This blog post is dedicated to making your next, or first, family backpacking trip as fun and safe as possible. Let’s get you in the backcountry! Prepare to set yourself up for success by following these tried, tested, and true backpacking tips.
It’s important to remember this formula:
Trip Enjoyment = Reality – Expectations
Family Backpacking Tips
- Plan a trip that allows you to camp in multiple spots along the way to your ideal destination. That way, you can truly embody the “let’s see how far we got” attitude.
- Medical experts say kids can safely carry 10-20% of a child’s weight. This means that for our 30 pound toddler, she can carry up to 6 pounds, while our 60-pound daughter can carry up to 12 pounds. Test it out on your child before you go though. Make sure the pack is comfortable and evenly distributed on their body. We like to err on the lighter side of things, as we’d prefer to carry a little more of the weight ourselves and keep our speed up.
- Pack an extra rope. You can use it to hang clothes to dry that got all muddy from playing in a creek, or you can get creative with it. We like to make backcountry swings – and the kids go absolutely nuts for it.
- Set out all your food before you pack it. Separate it out by day, and then by meal. If you’re like us, you’ll be surprised how much food you consume when you’re looking at it from a bird’s a view. We try to mitigate some food needs by catching fish for dinner, but that’s not a guarantee. Our rule of thumb is to pack an extra meal, and somehow it always gets eaten before the end of the trip. Some of our favorite foods we pack for backpacking are:
- Better Oats Steel Cut Oatmeal packets
- Bars: Bobo’s, Clif, Larabar
- Backpacker’s Pantry dehydrated meals (for reference, our family of 5 eats 6 servings for dinner)
- Pumpkin seeds, macadamia nuts, jerky, fruit snacks, wild berries
- Smashmallow Churro marshmallows
- Pack warmer sleeping bags than you think you’ll need. It gets cold in the backcountry. We regularly wake up to frost on the ground in the high mountains, and extra-warm sleeping bags allow us to rest easy that the kids won’t turn into popsicles. Kids in general also don’t stay mummified well without practice, so a warmer bag can help quickly warm the cold air that finds its way in through little cracks. For reference, we prefer zero degree bags. If you have low circulation/blood pressure, consider going even warmer.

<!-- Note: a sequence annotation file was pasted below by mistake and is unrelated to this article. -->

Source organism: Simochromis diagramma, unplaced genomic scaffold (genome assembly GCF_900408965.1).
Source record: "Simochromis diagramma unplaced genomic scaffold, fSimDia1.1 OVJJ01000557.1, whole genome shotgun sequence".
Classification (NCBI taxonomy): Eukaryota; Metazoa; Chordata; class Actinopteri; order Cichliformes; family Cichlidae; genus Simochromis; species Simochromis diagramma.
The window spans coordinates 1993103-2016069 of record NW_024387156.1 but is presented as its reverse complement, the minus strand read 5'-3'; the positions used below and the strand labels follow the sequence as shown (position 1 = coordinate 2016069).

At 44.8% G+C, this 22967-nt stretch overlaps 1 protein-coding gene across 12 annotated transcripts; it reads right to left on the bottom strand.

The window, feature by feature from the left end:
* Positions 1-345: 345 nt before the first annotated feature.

- Focus on having a good attitude. Infect others with your positivity! The goal is to not only survive your backpacking trip, but to get the kids stoked to do it again in the future.
- Save weight by packing enough water for a couple hours of hiking, and utilize your water filter to help with the rest (as long as your location allows). We love our gravity fed water filter by MSR.
- After the trip, eliminate unnecessary items. Lay out all that is left in your bag and analyze whether or not you need to pack it for the next trip. In our case, we prefer to pack lightweight clothing, and also opt to haul in our nice camera (it’s not lightweight).
GEAR for the ADVENTURE:
- REI child backpacks, kids 2-5
- Osprey child backpacks, kids 5-10
- Arc’teryx backpack, adult
- Patagonia Down Sweater, kids and adult
- Jetboil stove and fuel
- Platypus water container
- REI Basecamp 6 tent
- Big Agnes sleeping pads
- 0° F Sleeping Bag
- -30° F Sleeping Bag, for the circulation impaired 😉
- SAM splint
- Multi-purpose knife
- Gaia GPS system for iPhone
- Gravity-fed water filter by MSR
- Ergo baby carrier
- Bamboo toothbrushes and earth-friendly toothpaste